In a groundbreaking move a year ago now, Oregon voters approved decriminalization for personal use amounts of all illicit drugs, with Measure 110 passing with a healthy 59 percent of the vote. That made the state the first in the US to make this dramatic break with decades of the war on drugs. Now, as other states pondering a similar move look for evidence to bolster their case, some of the initial results in Oregon are looking pretty impressive.

Oregon's Mt. Hood. (David Mark/Pixabay)
Measure 110 promised not only thousands fewer drug arrests, but also a turn from the punitive to the compassionate -- providing hundreds of millions of dollars for greatly expanded access to evidence-informed drug treatment, peer support, housing, and harm reduction services, without raising taxes to do so. Services would be funded through excess marijuana tax revenue (over $45 million) and savings from no longer arresting, incarcerating, and prosecuting people for drug possession. State analysts estimated the excess marijuana tax revenue alone should result in over $100 million in funding for services in the first year and up to $129 million by 2027.

The state analysts were off the mark. Last week, the Drug Policy Alliance (DPA), whose legislative action arm, Drug Policy Action spearheaded the successful campaign, and the Oregon Health Justice Recovery Alliance, which is working to implement treatment, harm reduction, and support programs, announced they had secured funding of $302 million over the next two years. That's over $150 million a year, including $30 million lawmakers agreed to release ahead of schedule in May of this year.

That initial round of grants went to 70 organizations in 26 of the state's 36 counties, with these results:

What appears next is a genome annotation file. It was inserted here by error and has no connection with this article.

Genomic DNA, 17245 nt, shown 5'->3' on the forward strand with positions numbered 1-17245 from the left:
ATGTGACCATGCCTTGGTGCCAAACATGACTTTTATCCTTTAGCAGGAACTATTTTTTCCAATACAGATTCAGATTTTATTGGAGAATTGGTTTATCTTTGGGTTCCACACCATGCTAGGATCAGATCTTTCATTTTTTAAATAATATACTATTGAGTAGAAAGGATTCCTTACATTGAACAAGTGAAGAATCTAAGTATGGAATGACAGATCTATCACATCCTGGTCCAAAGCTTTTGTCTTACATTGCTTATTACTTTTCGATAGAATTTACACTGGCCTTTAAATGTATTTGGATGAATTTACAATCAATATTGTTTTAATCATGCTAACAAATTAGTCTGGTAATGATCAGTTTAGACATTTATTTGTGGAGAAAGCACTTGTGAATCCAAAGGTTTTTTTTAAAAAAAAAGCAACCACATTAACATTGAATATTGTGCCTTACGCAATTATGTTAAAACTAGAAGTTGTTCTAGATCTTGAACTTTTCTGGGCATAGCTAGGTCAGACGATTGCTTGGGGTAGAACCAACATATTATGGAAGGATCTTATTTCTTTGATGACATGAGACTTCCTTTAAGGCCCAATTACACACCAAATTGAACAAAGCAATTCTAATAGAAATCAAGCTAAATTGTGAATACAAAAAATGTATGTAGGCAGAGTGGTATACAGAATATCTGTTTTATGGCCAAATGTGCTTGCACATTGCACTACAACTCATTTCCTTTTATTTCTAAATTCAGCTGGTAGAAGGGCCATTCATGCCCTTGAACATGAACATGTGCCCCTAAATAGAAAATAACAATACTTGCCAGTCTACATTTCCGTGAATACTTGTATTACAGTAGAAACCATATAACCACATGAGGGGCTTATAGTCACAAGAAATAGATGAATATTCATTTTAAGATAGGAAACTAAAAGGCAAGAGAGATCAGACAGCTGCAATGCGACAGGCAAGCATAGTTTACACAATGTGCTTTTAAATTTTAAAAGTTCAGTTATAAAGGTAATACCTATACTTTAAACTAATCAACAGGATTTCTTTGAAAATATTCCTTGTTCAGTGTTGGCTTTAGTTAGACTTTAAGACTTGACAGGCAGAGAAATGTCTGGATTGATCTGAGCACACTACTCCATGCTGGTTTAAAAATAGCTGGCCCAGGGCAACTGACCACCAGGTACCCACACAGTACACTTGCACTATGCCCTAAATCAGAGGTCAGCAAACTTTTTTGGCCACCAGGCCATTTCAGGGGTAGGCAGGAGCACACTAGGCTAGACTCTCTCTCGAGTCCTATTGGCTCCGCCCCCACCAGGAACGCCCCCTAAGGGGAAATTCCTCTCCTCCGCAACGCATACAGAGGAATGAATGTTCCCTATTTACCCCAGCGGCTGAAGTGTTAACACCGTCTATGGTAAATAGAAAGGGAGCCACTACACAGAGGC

• 33 harm reduction and addiction recovery service providers expanded access to treatment services for indigent, uninsured individuals.
  • 52 organizations hired peer support specialists -- a role that addiction medicine experts have long heralded as essential to one's recovery journey.
  • 32 service providers added recovery, supportive and transitional housing services.
  • 30 organizations increased harm reduction services, which include life-saving interventions like overdose prevention; access to naloxone, methadone and buprenorphine; as well as drug education and outreach.

"We were about to have to close our doors in Wasco County, which would have been devastating to the people that depend on us for support there, but thanks to Measure 110 passing, we were not only able to get the funding we needed to stay open, but also to expand the services and spectrum of care we were able to provide our clients," said Monta Knudson, Executive Director of Bridges to Change, a nonprofit that offers peer recovery support, housing and treatment services in the state.

"Addiction has touched us all somehow, some more personally and heartbreakingly than others," said Tera Hurst, Executive Director of the Health Justice Recovery Alliance. "Too many of us have lost loved ones to addiction, or struggled with it ourselves. COVID-19 has made things much worse, decreasing access to care during a time when Oregonians need these services more than ever before. That's why we celebrate the great strides made when it comes to addressing Oregon's addiction crisis, while recognizing that there's still much work to be done. Our immediate focus is to ensure every Oregonian knows these critical harm reduction and recovery services are being invested in and expanded so that they will be available to anyone who wants and needs them, and that they can feel comfortable and safe accessing them."

But while the huge expansion of treatment, harm reduction, and related social services is undeniably a good thing, drug decriminalization is ultimately about getting people out of the criminal justice system by not getting them sucked into it in the first place. It's looking like Measure 110 is achieving that goal.

According to the Oregon Criminal Justice Commission, there were roughly 9,000 drug arrests a year prior to passage of Measure 110, and while it is too early to have precise numbers, thousands of Oregonians who would have been arrested for drug possession this year have instead faced only their choice of a $100 fine or a health assessment. It won't be 9,000 fewer drug arrests, though, because some felony drug possession arrests (possession of more than the specified personal use amounts) have been downgraded to still arrestable misdemeanors. Still, it will be thousands fewer people subjected to the tender mercies of the criminal justice system and all the negative consequences that brings.